Grade: The spread between bulls and bears has certainly shrank, but the best interpretation is that the AAII survey is recovering from a bearish extreme, and has room to run further. Therefore I grade this chart bullish.

CFTC Commitment of Traders:

Every week the CFTC releases the aggregate futures positions of commercial hedgers and large speculators. These two are summed and the difference of this sum and all open positions is assumed to be small speculators.

Click to enlarge

Source: Chart courtesy of www.cotpricecharts.com

Notes: Both commercial traders and large speculators are net short, while small speculators are net long.

Grade: Assuming that small speculators are the "dumb money," and professional hedgers and large speculators are the "smart money," and based on the fact that small specs are long and large specs are short, I grade this chart bearish.

National Association of Active Investment Managers:

The NAAIM polls active investment managers. While they are typically much more involved in the market, a crowd is a crowd. The bigger the crowd, the dumber it gets.

Click to enlarge

Source: Chart courtesy of www.naaim.org

Notes: We can see the same pattern even though these are "professionals," meaning they are selling at bottoms and caught long near tops.

Grade: One of the easier charts to grade, investment managers are very bullish (bearish for prices going forward). This also means that in the short term there is less money immediately available to push prices higher. I grade this chart bearish.

Short Interest:

ETFs have become a very popular way for individuals and institutions alike to quickly get exposure to risk assets. Their overall popularity has skyrocketed, so it pays to pay attention to short interest in these popular index ETFs.

  • Short Interest, SPY:
  • Short Interest, DIA:
  • Short Interest, QQQ:

Source: Courtesy of schaeffersresearch.com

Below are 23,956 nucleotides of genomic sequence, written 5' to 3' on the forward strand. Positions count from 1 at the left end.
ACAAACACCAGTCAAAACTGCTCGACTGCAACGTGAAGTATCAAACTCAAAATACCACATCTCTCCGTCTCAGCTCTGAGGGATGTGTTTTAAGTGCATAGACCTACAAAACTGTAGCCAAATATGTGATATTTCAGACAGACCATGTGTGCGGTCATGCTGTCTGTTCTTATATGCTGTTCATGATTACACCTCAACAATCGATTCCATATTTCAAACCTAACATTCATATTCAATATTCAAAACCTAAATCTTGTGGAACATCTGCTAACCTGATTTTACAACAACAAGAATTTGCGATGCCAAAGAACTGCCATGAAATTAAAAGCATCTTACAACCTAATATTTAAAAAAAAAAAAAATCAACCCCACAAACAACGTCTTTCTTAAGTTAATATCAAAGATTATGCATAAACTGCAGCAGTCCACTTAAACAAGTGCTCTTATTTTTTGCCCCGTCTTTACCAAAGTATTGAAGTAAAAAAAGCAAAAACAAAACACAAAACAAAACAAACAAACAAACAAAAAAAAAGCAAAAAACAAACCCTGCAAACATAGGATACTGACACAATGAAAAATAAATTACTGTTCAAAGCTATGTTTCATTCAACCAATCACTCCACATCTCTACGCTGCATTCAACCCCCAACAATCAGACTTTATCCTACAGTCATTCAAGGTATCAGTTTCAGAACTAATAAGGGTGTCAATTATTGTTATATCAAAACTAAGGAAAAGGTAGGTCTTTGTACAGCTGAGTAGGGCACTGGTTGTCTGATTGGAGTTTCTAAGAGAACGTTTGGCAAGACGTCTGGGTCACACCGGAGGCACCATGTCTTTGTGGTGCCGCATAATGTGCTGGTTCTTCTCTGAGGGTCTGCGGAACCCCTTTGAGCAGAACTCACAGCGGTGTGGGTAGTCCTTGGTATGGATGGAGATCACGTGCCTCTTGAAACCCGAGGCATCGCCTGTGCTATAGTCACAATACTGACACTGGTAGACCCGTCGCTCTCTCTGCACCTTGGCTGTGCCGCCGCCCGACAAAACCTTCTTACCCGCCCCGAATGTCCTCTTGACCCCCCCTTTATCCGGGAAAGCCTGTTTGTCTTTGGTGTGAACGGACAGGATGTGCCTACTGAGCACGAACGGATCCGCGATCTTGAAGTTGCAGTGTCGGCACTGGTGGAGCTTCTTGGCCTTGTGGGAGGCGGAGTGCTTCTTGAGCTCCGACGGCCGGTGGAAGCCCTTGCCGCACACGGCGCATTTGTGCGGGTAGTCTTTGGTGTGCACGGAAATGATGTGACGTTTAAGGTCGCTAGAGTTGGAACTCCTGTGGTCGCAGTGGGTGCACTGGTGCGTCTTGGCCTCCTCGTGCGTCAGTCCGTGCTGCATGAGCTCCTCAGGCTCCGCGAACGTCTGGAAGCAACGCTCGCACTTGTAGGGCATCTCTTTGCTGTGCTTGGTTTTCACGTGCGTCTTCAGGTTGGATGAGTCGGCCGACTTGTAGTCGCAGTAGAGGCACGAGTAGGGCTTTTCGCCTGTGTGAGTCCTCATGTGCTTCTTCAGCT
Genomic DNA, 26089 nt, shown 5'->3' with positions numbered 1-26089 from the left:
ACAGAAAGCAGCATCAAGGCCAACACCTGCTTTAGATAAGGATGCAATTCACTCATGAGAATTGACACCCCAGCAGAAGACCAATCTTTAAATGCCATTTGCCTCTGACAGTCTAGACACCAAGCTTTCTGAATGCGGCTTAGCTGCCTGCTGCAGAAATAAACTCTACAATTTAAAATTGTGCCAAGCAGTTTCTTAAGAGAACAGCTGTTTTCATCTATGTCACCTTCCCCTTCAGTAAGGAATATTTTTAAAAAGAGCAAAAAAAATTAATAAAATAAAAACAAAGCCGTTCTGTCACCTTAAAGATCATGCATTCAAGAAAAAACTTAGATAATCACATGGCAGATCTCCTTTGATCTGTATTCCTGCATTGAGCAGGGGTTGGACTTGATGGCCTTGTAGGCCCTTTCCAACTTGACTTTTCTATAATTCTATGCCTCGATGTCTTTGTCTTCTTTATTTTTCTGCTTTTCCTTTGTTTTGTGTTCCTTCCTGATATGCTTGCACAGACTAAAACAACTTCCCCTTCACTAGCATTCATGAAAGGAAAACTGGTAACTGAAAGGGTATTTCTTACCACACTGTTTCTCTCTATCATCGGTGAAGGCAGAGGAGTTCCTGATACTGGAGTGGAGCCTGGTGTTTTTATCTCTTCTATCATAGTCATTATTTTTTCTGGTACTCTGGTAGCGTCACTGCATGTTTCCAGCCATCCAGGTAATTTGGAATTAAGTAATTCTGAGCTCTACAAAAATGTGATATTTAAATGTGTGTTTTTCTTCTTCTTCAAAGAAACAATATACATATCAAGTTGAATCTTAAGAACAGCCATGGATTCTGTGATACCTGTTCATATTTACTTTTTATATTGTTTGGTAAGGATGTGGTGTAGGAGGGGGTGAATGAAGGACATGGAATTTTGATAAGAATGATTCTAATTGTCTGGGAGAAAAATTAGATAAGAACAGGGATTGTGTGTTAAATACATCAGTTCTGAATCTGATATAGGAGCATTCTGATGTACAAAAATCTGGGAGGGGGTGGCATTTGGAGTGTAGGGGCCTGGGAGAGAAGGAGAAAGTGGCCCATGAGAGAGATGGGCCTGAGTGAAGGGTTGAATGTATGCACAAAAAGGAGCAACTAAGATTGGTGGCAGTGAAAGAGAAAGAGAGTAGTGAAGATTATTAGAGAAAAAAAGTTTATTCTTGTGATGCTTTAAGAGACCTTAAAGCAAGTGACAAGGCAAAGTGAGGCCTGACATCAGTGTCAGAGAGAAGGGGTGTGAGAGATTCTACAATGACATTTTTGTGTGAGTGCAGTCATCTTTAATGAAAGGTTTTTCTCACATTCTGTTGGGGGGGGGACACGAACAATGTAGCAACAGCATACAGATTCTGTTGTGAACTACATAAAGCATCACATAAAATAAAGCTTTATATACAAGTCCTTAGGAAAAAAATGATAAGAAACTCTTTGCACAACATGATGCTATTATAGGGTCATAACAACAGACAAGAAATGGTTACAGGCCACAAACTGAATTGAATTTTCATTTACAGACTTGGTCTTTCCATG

Notes: Short interest in these ETFs has plunged to multi-year lows. Furthermore, in this last decline short interested did not tick up at all and instead fell. Overconfidence in the Bernanke put?

Grade: It would appear that ETF investors are not betting on any kind of decline, and are un-hedged. I grade short interest bearish.

Summary:

Overall we've looked at option speculators, newsletter writers, individuals, futures players, money managers, and ETF investors. This should provide a pretty well rounded view of market sentiment.

Grades:

  • Bullish:1/6
  • Neutral: 1/6
  • Bearish: 4/6

It's strange to see such a huge difference between individuals and professionals/institutions. The AAII results show that individuals are very bearish, but most of the other measures of sentiment disagree. This could be the net result of algorithmic trading, the Facebook debacle, the recent Knight trading snafu, etc. all taking a toll on the individual investor's psyche. That said, my primary interpretation is that while sentiment has not crystallized among all groups of market participants, overall sentiment is too positive, thus bearish for stock prices going forward.

Disclosure: I have no positions in any stocks mentioned, and no plans to initiate any positions within the next 72 hours.